Bent metal around the pilot house of the sunken Edmund Fitzgerald shows the violence of the wreck event. The bow of the freighter landed upright on bed of Lake Superior. Like the photo above, the image apparently is from initial exploration of the wreck by the Coast Guard in spring 1976. (News-Tribune files)


The pilot house of the sunken Edmund Fitzgerald, in an image taken from later exploration of the wreck. (Great Lakes Shipwreck Museum photo / News-Tribune files)


The name of the Edmund Fitzgerald on the bow portion of the wreck becomes visible under the bright lights of the submarine Clelia during a dive on July 3, 1994. (Associated Press / News-Tribune files)


Split Rock Lighthouse guide Alec Bildeaux Jr. (left) rings a bell once for each of the Edmund Fitzgerald’s crew as site technician Matt Miller reads the names at a ceremony on Nov. 10, 2000, the 25th anniversary of the sinking of the Edmund Fitzgerald. (Derek Neas / News-Tribune)


The Split Rock Lighthouse beacon is illuminated on Nov. 10, 1994,  to commemorate the sinking of the Edmund Fitzgerald 19 years before. (Josh Meltzer / News-Tribune)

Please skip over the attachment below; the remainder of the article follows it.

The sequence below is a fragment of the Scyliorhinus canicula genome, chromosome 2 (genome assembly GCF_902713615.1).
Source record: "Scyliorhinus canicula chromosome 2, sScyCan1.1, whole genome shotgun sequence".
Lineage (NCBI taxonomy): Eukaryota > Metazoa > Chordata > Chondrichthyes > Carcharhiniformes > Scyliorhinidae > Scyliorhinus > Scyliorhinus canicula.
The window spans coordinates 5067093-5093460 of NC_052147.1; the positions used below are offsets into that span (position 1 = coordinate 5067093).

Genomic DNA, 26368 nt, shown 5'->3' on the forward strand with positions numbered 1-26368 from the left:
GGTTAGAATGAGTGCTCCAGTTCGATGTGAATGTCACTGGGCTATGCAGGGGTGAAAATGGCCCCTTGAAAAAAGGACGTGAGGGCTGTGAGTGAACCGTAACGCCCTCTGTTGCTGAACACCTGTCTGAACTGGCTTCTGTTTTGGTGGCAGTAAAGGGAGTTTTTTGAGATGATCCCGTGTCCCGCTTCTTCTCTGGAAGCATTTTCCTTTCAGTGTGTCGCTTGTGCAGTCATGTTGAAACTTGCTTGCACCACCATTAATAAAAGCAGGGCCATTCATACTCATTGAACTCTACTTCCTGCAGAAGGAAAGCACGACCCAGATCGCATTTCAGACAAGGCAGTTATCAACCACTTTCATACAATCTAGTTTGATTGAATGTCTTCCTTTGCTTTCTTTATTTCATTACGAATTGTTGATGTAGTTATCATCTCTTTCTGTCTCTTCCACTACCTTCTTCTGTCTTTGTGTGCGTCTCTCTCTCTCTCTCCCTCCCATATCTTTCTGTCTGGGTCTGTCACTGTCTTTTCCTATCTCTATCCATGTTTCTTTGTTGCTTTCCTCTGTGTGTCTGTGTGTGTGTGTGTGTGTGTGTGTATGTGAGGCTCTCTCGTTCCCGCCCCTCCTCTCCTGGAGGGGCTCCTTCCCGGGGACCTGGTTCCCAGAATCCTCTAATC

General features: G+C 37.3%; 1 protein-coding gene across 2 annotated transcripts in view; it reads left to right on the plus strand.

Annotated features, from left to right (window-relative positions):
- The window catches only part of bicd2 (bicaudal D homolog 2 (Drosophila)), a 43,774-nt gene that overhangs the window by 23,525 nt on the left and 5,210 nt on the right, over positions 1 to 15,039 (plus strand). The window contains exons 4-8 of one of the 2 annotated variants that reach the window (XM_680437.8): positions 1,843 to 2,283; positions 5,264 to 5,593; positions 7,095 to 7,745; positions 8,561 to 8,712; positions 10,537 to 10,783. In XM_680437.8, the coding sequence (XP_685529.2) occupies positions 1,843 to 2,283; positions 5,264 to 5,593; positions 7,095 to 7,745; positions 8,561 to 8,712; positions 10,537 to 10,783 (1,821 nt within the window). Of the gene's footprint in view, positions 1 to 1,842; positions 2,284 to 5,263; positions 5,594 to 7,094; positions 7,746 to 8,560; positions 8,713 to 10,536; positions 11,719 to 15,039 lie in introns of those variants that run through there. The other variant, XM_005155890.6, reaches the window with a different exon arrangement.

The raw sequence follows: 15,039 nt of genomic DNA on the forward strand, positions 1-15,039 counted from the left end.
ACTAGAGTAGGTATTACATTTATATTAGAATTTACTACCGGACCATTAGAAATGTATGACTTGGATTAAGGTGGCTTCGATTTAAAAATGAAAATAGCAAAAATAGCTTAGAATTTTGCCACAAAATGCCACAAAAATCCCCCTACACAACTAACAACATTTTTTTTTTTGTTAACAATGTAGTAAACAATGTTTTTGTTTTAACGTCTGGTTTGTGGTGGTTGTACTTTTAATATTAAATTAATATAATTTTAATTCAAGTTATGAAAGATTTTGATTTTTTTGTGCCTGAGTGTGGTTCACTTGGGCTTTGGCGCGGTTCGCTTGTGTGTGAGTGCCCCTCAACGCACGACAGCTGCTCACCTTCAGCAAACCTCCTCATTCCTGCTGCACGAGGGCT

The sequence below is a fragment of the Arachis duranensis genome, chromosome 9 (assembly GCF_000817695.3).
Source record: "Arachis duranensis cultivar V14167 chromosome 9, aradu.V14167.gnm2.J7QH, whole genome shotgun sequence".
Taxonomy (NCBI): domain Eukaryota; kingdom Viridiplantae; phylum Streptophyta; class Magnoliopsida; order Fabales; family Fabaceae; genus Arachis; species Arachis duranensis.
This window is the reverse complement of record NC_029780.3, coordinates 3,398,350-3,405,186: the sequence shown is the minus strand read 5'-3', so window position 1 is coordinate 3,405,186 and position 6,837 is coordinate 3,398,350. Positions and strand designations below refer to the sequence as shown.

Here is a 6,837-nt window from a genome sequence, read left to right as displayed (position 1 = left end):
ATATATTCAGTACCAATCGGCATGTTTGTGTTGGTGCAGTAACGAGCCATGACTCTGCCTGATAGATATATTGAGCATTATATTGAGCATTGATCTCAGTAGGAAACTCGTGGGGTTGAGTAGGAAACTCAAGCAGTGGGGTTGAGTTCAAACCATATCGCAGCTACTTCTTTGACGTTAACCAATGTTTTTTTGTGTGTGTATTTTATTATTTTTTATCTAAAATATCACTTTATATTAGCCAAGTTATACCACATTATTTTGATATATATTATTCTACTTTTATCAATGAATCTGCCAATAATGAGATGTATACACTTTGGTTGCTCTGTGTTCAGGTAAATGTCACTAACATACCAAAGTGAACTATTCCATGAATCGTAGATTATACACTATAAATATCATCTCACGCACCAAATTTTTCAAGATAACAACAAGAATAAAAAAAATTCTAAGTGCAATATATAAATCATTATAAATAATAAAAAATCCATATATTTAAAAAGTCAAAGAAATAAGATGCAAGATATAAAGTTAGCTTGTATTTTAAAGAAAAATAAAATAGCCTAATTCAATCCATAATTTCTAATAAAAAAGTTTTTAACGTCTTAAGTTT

Addition (Nov. 10, 7:30 a.m.): I realized after posting this that I had left out one important part of the Edmund Fitzgerald tale – singer-songwriter Gordon Lightfoot’s 1976 song The Wreck of the Edmund Fitzgerald, which played a significant role in establishing the wreck’s permanent place in Great Lakes lore. Here is a well-done YouTube video featuring the song as well as lots of archival photos and video clips of the ship, and a tribute to the crew:

Vintage video of WDIO’s Dennis Anderson

It was reported Wednesday that longtime WDIO-TV anchorman Dennis Anderson plans to retire in the next few months.

I remember watching Dennis Anderson on the news as a kid, visiting relatives in the Hayward area in the 1980s. He was an institution even back then – and, of course, he was still anchoring the news when I moved to Duluth a few years back.

Over the past few years I’ve posted a few links to YouTube videos of vintage Duluth newscasts that include Dennis Anderson. Here is one: